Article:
The article deals with the ways Russian authorities have constructed the social problem of HIV/AIDS (human immunodeficiency virus/ acquired immune deficiency syndrome) in Russia. The statistical construction of HIV/AIDS includes data indicating the significant rise of HIV prevalence in Russia since 2000. The study focuses on what and how Russian authorities speak about HIV/AIDS, while there are official data on the rapid spread of the virus in the country. The work is based on a discourse analysis of the authorities’ rhetoric about HIV/AIDS. During his first presidential terms, Vladimir Putin constructed HIV/AIDS not as an epidemic in the country, but as a “global problem,” representing Russia as a participant in international efforts to combat AIDS. The president problematized the HIV spread through the rhetoric of endangerment but without its crucial term “epidemic,” while at the same time de-problematized HIV in Russia by the strategy of naturalizing (“this is a problem that all countries face”). The Russian authorities appealed to traditional moral values and spoke about marginal or risk groups, rather than risk practices. After the deterioration of relations with Western countries since 2007, the Russian president excluded HIV/AIDS problem from his public agenda, despite the existence of the data on steep HIV growth in Russia. The Russian president’s traditionalism, de-problematization, and silence concerning HIV/AIDS lead to the absence of the HIV/AIDS issues in media agenda, the agenda of local authorities, and consequently the personal agendas of Russian citizens. The consequences are ignorance, fears, stigmatization of people living with HIV, semi-legal status of needle, and syringe exchange programs for intravenous drug users, low antiretroviral therapy coverage, and the continuing HIV epidemic.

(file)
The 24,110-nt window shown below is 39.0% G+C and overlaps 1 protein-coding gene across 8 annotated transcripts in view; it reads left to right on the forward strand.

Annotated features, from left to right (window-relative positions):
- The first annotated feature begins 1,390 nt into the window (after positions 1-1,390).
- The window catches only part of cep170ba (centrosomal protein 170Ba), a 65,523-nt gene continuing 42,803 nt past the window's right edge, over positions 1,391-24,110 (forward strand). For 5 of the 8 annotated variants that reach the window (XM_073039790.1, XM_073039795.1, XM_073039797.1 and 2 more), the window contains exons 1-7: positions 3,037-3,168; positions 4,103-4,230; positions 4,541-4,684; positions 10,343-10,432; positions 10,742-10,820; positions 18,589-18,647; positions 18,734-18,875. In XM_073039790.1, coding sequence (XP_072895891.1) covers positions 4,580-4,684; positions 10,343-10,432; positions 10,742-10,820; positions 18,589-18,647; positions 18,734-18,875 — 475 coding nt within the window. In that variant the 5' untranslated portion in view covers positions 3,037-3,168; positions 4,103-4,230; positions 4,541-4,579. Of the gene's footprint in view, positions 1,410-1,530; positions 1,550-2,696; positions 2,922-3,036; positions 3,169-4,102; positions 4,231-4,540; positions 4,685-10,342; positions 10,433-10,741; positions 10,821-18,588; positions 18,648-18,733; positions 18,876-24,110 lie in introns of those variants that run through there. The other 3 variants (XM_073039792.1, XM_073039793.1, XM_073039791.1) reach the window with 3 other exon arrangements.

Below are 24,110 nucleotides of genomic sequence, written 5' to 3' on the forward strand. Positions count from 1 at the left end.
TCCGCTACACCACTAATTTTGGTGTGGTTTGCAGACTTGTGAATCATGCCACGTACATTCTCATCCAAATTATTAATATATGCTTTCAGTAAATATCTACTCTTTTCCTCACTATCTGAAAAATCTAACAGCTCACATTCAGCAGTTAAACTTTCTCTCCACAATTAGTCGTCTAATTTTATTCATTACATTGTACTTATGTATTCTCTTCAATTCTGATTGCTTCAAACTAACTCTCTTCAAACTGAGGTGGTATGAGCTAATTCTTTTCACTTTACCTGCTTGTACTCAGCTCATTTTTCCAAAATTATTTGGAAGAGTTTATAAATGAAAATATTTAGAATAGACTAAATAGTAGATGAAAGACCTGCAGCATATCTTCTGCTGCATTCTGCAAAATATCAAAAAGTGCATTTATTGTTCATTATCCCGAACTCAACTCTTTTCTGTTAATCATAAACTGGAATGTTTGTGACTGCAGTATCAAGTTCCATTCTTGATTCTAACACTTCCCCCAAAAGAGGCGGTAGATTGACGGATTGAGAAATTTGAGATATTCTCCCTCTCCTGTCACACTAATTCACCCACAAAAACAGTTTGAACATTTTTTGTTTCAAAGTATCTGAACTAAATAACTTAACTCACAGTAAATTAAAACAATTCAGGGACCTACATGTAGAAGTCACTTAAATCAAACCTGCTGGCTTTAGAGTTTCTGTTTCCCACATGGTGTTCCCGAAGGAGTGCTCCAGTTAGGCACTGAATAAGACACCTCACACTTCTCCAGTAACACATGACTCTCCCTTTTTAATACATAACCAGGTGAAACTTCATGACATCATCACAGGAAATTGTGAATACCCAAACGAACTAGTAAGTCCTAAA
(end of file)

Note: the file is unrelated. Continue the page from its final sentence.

Smoking is a problem, bringing signifi cant social and economic costs to Russiansociety. However, ratifi cation of the World health organization Framework conventionon tobacco control makes it possible to improve Russian legislation accordingto the international standards. So, I describe some measures that should be taken bythe Russian authorities in the nearest future, and I examine their effi ciency. By studyingthe international evidence I analyze the impact of the smoke-free areas, advertisementand sponsorship bans, tax increases, etc. on the prevalence of smoking, cigaretteconsumption and some other indicators. I also investigate the obstacles confrontingthe Russian authorities when they introduce new policy measures and the public attitudetowards these measures. I conclude that there is a number of easy-to-implementanti-smoking activities that need no fi nancial resources but only a political will.
We address the external effects on public sector efficiency measures acquired using Data Envelopment Analysis. We use the health care system in Russian regions in 2011 to evaluate modern approaches to accounting for external effects. We propose a promising method of correcting DEA efficiency measures. Despite the multiple advantages DEA offers, the usage of this approach carries with it a number of methodological difficulties. Accounting for multiple factors of efficiency calls for more complex methods, among which the most promising are DMU clustering and calculating local production possibility frontiers. Using regression models for estimate correction requires further study due to possible systematic errors during estimation. A mixture of data correction and DMU clustering together with multi-stage DEA seems most promising at the moment. Analyzing several stages of transforming society’s resources into social welfare will allow for picking out the weak points in a state agency’s work.